Observe them as they come up, and do not judge them. Do not be heartbroken when your expectations are not met. But learn to see what else is in store for you.

You will fall in love

For me, it was with my housemate that I thought was pretty cute as soon as I got his picture in the mail. 6 weeks later we were dating, terrified that we would somehow wrench our house apart. But they were nothing but excited and supportive and thrilled to be at our wedding two years later.

You will fall in love. With someone, with something. I don’t know what it is yet. But if you keep your heart open you will fall in love with your town, with the tribe, with the mountains surrounding your house, with biking to work, with that new food you had never heard of, with your clients, with God in a new way, with the big sky. It will happen if you let it.

Whatever you do for Christmas, it will feel like the wrong decision

During orientation, your leaders will urge you to stay in your community for Christmas and immediately you will say “well I would, but I promised my mother I would go home and while my community is important my family is more important and I just don’t think I am ready to do that yet and unless my job requires me to work I am going home.” And then you will go home and think about your housemates you left behind.

Or you will stay, and it will be hard. You might have to work and while you may have this incredibly moving life changing Christmas experience that so many others have had, you may just end up working like it’s any other day, and watching movies with your housemates that night. You might spend the afternoon alone trying to call all of your friends who are too busy celebrating to answer, leaving you to stare out the window, alone and crying.

But you will remember that that is what Christmas is about. Loneliness, coldness, and tiny star in the night sky telling you that hope has come. It is light in the darkness, and it will be a Christmas like none other.

You will realize $80 is a lot of money, and not a lot of money.

You will quickly see that the monthly stipend of $80 is more than some of your clients have in their pocket, ever. And that when you have room and board taken care of (though you will probably have to budget some to cover those), $80 of “fun money” left over is not that bad of a deal at all.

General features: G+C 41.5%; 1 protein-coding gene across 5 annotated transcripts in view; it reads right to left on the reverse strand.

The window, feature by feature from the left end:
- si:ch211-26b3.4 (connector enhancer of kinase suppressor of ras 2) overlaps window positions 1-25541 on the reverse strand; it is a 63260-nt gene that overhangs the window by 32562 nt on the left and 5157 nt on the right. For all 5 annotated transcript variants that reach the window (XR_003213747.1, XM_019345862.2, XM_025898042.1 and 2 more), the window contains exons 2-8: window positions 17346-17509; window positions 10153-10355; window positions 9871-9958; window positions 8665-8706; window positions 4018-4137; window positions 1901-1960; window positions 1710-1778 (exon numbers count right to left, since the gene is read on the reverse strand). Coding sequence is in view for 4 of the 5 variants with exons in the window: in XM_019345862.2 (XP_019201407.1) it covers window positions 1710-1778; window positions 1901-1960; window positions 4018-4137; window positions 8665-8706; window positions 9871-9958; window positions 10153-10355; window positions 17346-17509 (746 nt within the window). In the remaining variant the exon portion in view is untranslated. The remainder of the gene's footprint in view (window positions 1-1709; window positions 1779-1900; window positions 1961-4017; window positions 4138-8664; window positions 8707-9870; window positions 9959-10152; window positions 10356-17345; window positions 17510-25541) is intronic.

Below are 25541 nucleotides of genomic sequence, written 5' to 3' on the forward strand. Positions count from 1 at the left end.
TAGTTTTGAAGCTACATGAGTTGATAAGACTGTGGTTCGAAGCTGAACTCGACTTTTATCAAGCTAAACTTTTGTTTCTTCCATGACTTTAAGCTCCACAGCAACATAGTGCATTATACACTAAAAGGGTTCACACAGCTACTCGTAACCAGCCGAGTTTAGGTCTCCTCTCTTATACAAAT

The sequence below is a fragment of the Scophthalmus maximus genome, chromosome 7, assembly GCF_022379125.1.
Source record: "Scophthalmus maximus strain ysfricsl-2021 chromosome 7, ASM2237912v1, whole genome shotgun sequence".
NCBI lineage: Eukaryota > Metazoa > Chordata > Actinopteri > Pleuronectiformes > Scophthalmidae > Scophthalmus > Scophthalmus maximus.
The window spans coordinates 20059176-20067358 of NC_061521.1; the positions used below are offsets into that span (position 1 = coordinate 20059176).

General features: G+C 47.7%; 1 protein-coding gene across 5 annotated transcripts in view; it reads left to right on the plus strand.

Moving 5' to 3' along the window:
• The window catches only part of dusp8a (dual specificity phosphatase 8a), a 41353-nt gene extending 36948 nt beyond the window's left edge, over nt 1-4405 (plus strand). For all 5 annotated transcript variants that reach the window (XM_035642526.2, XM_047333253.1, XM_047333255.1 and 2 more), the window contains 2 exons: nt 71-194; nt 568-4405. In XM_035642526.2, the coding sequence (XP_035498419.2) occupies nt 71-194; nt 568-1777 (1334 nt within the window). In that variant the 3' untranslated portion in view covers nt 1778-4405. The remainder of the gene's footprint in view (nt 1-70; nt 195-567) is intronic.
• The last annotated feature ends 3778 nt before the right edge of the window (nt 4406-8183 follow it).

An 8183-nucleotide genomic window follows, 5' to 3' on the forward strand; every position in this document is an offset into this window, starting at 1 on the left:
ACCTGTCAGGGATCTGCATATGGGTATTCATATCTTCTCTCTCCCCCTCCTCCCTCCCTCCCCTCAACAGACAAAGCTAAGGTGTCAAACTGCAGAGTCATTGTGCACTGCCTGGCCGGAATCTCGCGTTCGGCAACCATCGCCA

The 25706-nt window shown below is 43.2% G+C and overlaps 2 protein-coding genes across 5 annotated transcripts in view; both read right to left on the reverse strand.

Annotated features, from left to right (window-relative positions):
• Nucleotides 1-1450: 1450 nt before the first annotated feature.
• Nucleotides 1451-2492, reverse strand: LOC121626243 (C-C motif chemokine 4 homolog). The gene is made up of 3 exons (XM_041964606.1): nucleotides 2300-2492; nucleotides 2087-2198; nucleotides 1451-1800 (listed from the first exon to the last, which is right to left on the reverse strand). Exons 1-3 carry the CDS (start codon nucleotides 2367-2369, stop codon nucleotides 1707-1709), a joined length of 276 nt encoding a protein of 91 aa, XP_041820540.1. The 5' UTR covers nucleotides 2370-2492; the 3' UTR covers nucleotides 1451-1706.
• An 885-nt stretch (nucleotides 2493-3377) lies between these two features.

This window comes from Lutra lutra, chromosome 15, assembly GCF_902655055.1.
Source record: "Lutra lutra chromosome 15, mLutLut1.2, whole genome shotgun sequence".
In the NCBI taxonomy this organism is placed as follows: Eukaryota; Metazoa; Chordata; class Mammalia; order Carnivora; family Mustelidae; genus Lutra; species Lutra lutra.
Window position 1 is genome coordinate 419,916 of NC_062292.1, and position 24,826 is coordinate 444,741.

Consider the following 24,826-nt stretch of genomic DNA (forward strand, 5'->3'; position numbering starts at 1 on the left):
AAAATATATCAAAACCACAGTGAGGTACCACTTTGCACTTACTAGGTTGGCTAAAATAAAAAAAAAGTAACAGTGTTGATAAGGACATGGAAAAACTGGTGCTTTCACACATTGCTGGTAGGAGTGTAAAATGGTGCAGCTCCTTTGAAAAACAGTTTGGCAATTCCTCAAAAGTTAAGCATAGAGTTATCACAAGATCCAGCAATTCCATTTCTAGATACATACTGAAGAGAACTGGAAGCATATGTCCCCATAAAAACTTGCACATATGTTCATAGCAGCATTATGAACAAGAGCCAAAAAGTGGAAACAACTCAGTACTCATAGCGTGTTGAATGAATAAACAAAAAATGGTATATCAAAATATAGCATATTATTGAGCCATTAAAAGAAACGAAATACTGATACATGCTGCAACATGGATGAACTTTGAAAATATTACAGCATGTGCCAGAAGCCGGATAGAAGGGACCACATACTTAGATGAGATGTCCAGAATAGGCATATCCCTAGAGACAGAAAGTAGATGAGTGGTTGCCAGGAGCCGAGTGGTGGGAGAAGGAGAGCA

Then you will run out of shampoo, of toothpaste, and the holes in your jeans have worn completely through. And a friend gets married and sends you the link to her registry, an all of a sudden $80 (or the $20 you have left over after buying jeans and toothpaste, well, make that $18.03 because you treated yourself to a cup of coffee earlier that month) is not a lot of money at all.

But while you may have to turn down social invitations and send people homemade gifts, you will be surrounded by others doing the same thing. You will never worry about going hungry or becoming homeless. And you will realize that’s all the financial stability you need.

You will have fights over what to have for dinner

There is no way around it – deciding what to eat will be tough. You will shudder at the thought of putting expired, canned, processed, commodity food into your body since to you, “simple living” meant returning to nature, to real food, to wholeness. Or you will roll your eyes at the suggestion that you only shop organically, since to you “simple living” meant eating in solidarity with those rummaging through garbage cans and shopping at the food bank.

But let it go. You are breaking bread together, and that is what is important.

You will work hard

You will come home at the end of the day tired, exhausted. Not every day, maybe not every week, but there will be days. It may be the ache of an honest days work, or it may be the relentless frustration of ramming your head up against a wall of social injustice day after day. You will work hard. So rest hard; play hard.

You will deeply regret your decision to do JVC

There will be times of deep doubt, where you are thisclose to calling home and booking the next flight out of there. You will hate your job, your community mates, your town, the winters, the eighth-day-in-a-row of tomato soup for dinner. And you will be done. You quit, you tell everyone.

Have a little mercy on yourself, on those around you. Take a deep breath and rest a while. The (especially in the northwest) long hard winters cooped up with nothing to do but fight with your housemates can take a toll. Get out and stretch your legs a little. Pray hard. Remember why you came on this adventure in the first place and what you have left that you would like to do. Spring will come, and you will survive and wonder what was ever the problem in the first place.

You will have fun

Despite the work, the struggles, the challenges, you will have a blast. Hiking or biking or canoeing. Getting your car stuck in the mountains in rural Montana. Getting lost on your way back from Canada. Spinning around in the backyard until you fall down. Playing games you haven’t played since you were in middle school. Exploring your house and the treasures left from JVs past. Potlucks. Lots and lots of potlucks. Playing with the children in your day care. Cracking jokes with a homeless man. There will be joy.

You will make a difference

You probably won’t see it, but it will be there. I promise you.